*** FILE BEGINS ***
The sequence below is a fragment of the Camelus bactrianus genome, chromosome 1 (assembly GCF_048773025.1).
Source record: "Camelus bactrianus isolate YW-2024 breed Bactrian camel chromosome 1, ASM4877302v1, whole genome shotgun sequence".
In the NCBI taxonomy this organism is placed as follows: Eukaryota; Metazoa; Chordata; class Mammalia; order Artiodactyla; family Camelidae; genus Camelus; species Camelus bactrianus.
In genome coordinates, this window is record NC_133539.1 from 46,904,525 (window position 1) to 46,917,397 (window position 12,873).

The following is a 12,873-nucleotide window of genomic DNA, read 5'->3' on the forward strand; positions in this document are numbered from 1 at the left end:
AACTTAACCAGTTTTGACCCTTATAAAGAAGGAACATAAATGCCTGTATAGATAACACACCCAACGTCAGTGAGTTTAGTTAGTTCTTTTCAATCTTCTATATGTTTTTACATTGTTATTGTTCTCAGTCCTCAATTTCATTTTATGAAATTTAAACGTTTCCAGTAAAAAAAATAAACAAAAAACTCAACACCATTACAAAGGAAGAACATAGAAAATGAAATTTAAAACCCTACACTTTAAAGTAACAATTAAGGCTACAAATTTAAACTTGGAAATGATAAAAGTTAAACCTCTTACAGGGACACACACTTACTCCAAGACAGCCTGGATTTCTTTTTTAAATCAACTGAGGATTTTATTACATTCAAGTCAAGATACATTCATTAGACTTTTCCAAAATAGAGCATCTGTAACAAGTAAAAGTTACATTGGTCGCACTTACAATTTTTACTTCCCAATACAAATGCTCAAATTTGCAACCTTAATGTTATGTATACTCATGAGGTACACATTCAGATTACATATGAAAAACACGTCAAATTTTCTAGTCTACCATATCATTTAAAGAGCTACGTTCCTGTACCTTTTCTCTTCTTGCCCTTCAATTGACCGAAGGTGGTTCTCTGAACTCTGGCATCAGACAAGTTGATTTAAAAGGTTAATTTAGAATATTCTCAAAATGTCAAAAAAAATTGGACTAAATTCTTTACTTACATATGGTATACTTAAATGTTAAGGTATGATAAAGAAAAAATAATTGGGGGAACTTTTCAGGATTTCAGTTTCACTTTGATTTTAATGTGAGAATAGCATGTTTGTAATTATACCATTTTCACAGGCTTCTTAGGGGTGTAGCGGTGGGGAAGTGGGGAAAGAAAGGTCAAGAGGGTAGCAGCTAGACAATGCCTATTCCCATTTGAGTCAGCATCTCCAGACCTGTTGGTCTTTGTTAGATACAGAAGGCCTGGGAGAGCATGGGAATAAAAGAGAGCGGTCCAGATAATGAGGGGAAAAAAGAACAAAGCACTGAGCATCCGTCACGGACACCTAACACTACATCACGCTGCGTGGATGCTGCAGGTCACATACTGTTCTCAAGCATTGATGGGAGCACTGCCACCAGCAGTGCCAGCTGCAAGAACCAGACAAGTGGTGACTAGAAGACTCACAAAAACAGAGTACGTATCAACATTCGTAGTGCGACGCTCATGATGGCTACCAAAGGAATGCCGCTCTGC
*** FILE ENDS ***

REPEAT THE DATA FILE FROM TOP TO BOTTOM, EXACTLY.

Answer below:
The sequence below is a fragment of the Camelus bactrianus genome, chromosome 1 (assembly GCF_048773025.1).
Source record: "Camelus bactrianus isolate YW-2024 breed Bactrian camel chromosome 1, ASM4877302v1, whole genome shotgun sequence".
In the NCBI taxonomy this organism is placed as follows: Eukaryota; Metazoa; Chordata; class Mammalia; order Artiodactyla; family Camelidae; genus Camelus; species Camelus bactrianus.
In genome coordinates, this window is record NC_133539.1 from 46,904,525 (window position 1) to 46,917,397 (window position 12,873).

The following is a 12,873-nucleotide window of genomic DNA, read 5'->3' on the forward strand; positions in this document are numbered from 1 at the left end:
AACTTAACCAGTTTTGACCCTTATAAAGAAGGAACATAAATGCCTGTATAGATAACACACCCAACGTCAGTGAGTTTAGTTAGTTCTTTTCAATCTTCTATATGTTTTTACATTGTTATTGTTCTCAGTCCTCAATTTCATTTTATGAAATTTAAACGTTTCCAGTAAAAAAAATAAACAAAAAACTCAACACCATTACAAAGGAAGAACATAGAAAATGAAATTTAAAACCCTACACTTTAAAGTAACAATTAAGGCTACAAATTTAAACTTGGAAATGATAAAAGTTAAACCTCTTACAGGGACACACACTTACTCCAAGACAGCCTGGATTTCTTTTTTAAATCAACTGAGGATTTTATTACATTCAAGTCAAGATACATTCATTAGACTTTTCCAAAATAGAGCATCTGTAACAAGTAAAAGTTACATTGGTCGCACTTACAATTTTTACTTCCCAATACAAATGCTCAAATTTGCAACCTTAATGTTATGTATACTCATGAGGTACACATTCAGATTACATATGAAAAACACGTCAAATTTTCTAGTCTACCATATCATTTAAAGAGCTACGTTCCTGTACCTTTTCTCTTCTTGCCCTTCAATTGACCGAAGGTGGTTCTCTGAACTCTGGCATCAGACAAGTTGATTTAAAAGGTTAATTTAGAATATTCTCAAAATGTCAAAAAAAATTGGACTAAATTCTTTACTTACATATGGTATACTTAAATGTTAAGGTATGATAAAGAAAAAATAATTGGGGGAACTTTTCAGGATTTCAGTTTCACTTTGATTTTAATGTGAGAATAGCATGTTTGTAATTATACCATTTTCACAGGCTTCTTAGGGGTGTAGCGGTGGGGAAGTGGGGAAAGAAAGGTCAAGAGGGTAGCAGCTAGACAATGCCTATTCCCATTTGAGTCAGCATCTCCAGACCTGTTGGTCTTTGTTAGATACAGAAGGCCTGGGAGAGCATGGGAATAAAAGAGAGCGGTCCAGATAATGAGGGGAAAAAAGAACAAAGCACTGAGCATCCGTCACGGACACCTAACACTACATCACGCTGCGTGGATGCTGCAGGTCACATACTGTTCTCAAGCATTGATGGGAGCACTGCCACCAGCAGTGCCAGCTGCAAGAACCAGACAAGTGGTGACTAGAAGACTCACAAAAACAGAGTACGTATCAACATTCGTAGTGCGACGCTCATGATGGCTACCAAAGGAATGCCGCTCTGC